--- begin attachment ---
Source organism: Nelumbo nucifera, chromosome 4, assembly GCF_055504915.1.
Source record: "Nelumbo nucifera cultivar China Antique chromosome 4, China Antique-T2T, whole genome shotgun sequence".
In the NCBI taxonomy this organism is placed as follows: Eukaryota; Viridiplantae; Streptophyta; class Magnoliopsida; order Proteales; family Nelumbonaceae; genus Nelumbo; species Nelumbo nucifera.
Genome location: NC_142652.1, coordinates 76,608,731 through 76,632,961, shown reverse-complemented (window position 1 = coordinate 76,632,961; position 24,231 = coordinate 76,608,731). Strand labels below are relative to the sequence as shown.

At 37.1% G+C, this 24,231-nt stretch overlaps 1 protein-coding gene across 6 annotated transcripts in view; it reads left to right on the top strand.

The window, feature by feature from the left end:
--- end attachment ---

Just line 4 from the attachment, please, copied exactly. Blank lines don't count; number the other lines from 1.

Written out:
Genome location: NC_142652.1, coordinates 76,608,731 through 76,632,961, shown reverse-complemented (window position 1 = coordinate 76,632,961; position 24,231 = coordinate 76,608,731). Strand labels below are relative to the sequence as shown.